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A very, very sweet person recently compiled a list of their Top Ten Bass Players, and generously included me. Naturally, I was honored and humbled. And immediately updated my Resume, referring to them as “Noted Blues reviewer and musicologist.”
Okay, not really, but I am seriously considering it.
I figured that since I’m on a bass player role, with my last piece on Blues Bass and all the great responses I got, I’d compile my own quick list here. I’m not going to put a lot of thought into this; just throw it against the wall and see what sticks. So here they are;
1. Jeff Neighbors. The list has to start with him, because everything started with him. When I was a 5th grade Violinist, Jeff was not only my public school, once a week music teacher, but also the bassist in “The Joy of Cooking”. One day he looked at me and said “You’re tall. You play bass now.” Everything since then is pretty much his fault.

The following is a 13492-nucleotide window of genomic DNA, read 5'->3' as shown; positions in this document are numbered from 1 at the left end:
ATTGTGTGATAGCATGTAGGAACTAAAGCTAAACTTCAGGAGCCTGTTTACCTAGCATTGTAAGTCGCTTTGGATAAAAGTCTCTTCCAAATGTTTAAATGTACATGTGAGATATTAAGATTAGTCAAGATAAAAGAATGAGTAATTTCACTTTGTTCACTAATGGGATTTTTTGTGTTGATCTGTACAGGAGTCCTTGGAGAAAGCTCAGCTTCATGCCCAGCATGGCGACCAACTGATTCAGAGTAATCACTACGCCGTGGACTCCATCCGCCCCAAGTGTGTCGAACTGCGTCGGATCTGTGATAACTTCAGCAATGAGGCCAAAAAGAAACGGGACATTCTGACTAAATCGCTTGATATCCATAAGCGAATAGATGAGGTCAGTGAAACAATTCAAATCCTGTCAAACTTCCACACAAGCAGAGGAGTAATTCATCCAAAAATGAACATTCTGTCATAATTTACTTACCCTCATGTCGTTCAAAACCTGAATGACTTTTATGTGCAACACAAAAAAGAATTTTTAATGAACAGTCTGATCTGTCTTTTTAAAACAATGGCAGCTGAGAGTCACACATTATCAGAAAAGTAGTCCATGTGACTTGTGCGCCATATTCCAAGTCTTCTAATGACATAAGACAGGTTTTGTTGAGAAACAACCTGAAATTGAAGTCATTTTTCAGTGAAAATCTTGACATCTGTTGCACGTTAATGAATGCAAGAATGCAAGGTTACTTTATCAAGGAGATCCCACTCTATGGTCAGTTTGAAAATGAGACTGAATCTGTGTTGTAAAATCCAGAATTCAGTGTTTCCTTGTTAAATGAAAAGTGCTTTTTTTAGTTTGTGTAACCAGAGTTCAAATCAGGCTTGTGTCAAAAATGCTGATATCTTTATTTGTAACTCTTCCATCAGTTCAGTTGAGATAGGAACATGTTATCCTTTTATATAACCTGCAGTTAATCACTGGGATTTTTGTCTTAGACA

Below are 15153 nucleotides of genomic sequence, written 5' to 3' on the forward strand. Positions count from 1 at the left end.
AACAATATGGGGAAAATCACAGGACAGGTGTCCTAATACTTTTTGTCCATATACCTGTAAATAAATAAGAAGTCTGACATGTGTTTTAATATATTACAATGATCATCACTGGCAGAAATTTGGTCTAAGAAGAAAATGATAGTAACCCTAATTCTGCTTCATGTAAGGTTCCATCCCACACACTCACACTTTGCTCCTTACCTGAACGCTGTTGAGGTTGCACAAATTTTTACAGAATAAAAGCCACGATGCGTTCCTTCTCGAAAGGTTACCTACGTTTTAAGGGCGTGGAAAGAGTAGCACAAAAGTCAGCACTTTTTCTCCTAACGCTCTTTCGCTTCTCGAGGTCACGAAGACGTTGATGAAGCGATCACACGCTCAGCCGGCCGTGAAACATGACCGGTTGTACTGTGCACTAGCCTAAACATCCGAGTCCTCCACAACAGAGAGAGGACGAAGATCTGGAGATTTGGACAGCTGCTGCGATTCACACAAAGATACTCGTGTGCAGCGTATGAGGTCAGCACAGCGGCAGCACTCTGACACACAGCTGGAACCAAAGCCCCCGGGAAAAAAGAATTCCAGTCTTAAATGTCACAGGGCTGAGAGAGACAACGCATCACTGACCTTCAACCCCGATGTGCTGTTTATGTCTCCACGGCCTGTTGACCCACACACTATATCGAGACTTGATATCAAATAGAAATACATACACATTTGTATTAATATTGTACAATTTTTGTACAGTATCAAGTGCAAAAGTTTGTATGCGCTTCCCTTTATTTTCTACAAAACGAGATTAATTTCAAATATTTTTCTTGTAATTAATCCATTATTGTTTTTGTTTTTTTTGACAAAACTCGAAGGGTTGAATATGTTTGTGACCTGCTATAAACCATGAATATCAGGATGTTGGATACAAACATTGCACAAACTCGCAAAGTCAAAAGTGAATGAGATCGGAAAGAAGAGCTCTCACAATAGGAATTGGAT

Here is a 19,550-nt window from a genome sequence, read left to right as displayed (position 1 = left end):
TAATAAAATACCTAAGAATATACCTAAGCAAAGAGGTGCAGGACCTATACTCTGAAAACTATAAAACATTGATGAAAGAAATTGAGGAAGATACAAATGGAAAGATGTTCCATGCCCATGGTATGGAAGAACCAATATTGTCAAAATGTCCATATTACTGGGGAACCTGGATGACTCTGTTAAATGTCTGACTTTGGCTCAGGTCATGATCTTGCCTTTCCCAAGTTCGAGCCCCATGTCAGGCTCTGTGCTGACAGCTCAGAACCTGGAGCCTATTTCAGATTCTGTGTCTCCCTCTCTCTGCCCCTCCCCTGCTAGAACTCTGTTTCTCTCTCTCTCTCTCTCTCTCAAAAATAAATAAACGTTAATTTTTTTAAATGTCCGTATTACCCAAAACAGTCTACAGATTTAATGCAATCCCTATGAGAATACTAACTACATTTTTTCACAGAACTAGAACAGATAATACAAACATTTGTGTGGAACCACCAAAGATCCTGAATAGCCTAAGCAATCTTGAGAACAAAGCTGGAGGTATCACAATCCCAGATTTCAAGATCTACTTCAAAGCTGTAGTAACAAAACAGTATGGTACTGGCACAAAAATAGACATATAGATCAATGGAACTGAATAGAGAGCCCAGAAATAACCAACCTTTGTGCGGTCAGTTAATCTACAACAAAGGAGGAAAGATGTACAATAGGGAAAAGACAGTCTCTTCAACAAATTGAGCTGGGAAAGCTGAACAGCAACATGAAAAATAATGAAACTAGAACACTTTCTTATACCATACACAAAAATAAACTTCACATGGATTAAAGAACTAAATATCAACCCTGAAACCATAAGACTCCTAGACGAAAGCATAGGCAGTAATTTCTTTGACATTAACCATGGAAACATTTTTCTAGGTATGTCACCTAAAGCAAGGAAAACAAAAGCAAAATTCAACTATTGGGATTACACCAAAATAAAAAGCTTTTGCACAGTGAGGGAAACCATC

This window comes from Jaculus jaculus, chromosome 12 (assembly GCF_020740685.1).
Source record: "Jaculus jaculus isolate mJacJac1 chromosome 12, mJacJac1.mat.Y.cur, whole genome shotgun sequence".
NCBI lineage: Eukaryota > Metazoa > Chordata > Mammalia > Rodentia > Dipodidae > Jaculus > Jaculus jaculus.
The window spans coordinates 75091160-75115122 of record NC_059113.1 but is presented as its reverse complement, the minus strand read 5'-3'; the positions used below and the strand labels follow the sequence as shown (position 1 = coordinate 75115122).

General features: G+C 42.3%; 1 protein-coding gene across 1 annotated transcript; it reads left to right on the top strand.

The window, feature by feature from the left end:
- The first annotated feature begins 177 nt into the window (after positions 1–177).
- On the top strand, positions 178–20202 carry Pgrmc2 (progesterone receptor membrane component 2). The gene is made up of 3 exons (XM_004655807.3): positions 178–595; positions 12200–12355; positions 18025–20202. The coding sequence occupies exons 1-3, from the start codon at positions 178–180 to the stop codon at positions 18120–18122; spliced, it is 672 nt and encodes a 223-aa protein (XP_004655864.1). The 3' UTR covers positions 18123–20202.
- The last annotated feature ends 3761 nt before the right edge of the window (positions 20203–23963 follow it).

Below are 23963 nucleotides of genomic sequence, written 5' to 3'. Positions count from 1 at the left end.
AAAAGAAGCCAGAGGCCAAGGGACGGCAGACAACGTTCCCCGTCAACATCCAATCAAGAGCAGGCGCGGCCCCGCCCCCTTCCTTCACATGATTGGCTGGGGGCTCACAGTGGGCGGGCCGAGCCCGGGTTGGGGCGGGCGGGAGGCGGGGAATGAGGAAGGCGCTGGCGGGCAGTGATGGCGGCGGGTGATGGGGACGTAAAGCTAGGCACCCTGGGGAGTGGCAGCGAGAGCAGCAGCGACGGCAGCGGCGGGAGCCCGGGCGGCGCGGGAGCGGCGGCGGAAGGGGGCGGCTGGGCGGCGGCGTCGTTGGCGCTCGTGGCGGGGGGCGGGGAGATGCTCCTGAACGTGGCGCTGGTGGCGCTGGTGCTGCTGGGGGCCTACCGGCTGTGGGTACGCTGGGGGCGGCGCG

2. Overend Watts. When I was discovering ROCK, Mott the Hoople was tearing it up and putting out crazy albums and were always somewhere in the pages of Rolling Stone magazine. Watts, with the huge White Thunderbird, the thigh high boots, and the cranked bass lines, came along at a time when I was going through puberty. I haven’t tried to do that stance in years; knees together, feet splayed, butt of the bass jammed in the crotch while you lean over to grab the fingerboard. It would probably hurt my back now. It doesn’t really work anyway unless you’re wearing six inch platforms.